Six novel mutations of the ADAR1 gene in patients with dyschromatosis symmetrica hereditaria: Histological observation and comparison of genotypes and clinical phenotypes
Article first published online: 10 JUL 2008
© 2008 Japanese Dermatological Association
The Journal of Dermatology
Volume 35, Issue 7, pages 395–406, July 2008
How to Cite
KONDO, T., SUZUKI, T., MITSUHASHI, Y., ITO, S., KONO, M., KOMINE, M., AKITA, H. and TOMITA, Y. (2008), Six novel mutations of the ADAR1 gene in patients with dyschromatosis symmetrica hereditaria: Histological observation and comparison of genotypes and clinical phenotypes. The Journal of Dermatology, 35: 395–406. doi: 10.1111/j.1346-8138.2008.00493.x
- Issue published online: 10 JUL 2008
- Article first published online: 10 JUL 2008
- Received 20 November 2007; accepted 29 February 2008.
- dyschromatosis symmetrica hereditaria;
- electron microscopy;
- novel mutation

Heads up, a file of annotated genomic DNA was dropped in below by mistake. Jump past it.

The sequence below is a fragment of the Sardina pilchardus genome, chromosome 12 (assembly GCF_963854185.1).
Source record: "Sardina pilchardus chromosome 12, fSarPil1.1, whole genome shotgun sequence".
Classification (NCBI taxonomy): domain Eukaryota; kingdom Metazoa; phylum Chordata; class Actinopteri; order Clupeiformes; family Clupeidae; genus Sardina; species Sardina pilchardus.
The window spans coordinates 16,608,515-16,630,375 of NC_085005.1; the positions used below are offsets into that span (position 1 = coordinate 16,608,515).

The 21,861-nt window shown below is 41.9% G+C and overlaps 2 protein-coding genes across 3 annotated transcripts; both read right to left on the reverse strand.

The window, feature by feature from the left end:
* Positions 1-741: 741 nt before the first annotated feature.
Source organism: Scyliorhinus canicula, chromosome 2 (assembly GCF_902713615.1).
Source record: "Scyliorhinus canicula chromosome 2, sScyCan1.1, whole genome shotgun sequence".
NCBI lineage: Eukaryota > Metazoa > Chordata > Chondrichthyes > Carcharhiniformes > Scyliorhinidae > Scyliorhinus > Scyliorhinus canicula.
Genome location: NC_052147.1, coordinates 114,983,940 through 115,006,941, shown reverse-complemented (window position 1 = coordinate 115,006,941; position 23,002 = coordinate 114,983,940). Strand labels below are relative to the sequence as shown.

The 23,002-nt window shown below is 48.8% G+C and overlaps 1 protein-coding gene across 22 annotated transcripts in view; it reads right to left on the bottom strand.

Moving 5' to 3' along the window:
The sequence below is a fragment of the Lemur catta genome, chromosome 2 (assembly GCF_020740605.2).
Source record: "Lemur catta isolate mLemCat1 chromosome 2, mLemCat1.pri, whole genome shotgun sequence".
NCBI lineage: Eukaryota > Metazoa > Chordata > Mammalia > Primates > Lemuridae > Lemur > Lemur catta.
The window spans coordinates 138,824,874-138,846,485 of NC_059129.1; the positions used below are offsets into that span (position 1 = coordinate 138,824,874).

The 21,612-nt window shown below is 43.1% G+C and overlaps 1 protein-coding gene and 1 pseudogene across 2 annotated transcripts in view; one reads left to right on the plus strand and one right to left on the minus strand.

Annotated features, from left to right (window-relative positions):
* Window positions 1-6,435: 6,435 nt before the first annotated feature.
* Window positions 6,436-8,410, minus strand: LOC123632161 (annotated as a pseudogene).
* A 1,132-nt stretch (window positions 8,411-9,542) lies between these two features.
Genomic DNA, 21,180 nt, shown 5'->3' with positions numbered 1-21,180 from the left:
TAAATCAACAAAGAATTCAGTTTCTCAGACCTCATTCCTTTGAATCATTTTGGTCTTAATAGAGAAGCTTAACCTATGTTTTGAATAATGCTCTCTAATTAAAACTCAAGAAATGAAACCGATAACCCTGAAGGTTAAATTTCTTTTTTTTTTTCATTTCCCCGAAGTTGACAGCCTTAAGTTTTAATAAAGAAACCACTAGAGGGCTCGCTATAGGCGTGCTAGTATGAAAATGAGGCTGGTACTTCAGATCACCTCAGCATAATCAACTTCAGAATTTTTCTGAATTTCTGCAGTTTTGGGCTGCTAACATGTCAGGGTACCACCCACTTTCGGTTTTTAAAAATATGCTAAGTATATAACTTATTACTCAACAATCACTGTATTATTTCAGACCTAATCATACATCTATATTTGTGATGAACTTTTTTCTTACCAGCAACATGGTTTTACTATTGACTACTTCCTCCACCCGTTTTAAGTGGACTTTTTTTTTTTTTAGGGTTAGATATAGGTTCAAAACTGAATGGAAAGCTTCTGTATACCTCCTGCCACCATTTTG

Dyschromatosis symmetrica hereditaria (DSH), is a pigmentary genodermatosis of autosomal dominant inheritance. Since we clarified that the disease is caused by a mutation of the adenosine deaminase acting on the RNA 1 gene (ADAR1) in 2003, the molecular pathogenesis of a peculiar clinical feature of the disease has been expected to be clarified. We examined five familial cases and one sporadic case of Japanese families with DSH. The mutation analyses were done with single-strand conformation polymorphism/heteroduplex (SSCP/HD) analysis and direct sequencing of ADAR1. The DNA analysis of each patient revealed one missense mutation (p.F1091S), two nonsense mutations (p.C893X, p.S581X) and three frame-shift mutations (p.E498fsX517, p.F1091fsX1092, p.L855fsX856). Visual and electron microscopic findings showed abundant melanin pigment deposited all over the basal layer, and enlarged melanocytes with long dendrites located in the pigmented lesions with small or immature melanosomes scattered sparsely in the cytoplasm, but in the adjacent keratinocytes many small melanosomes were singly dispersed or aggregated. The hypopigmented areas showed little melanin deposition and reduced numbers of melanocytes in which much degenerative cytoplasmic vacuole formation could be observed by electron microscopy. Herein, we report six cases of DSH with six novel mutations. The variety of their clinical phenotypes even in the pedigree may suggest the presence of factors other than the ADAR1 gene influencing the extent of the clinical skin lesion. Microscopic findings suggest that the clinical appearance must have developed directly by melanocyte variations mainly induced by the ADAR1 gene mutations.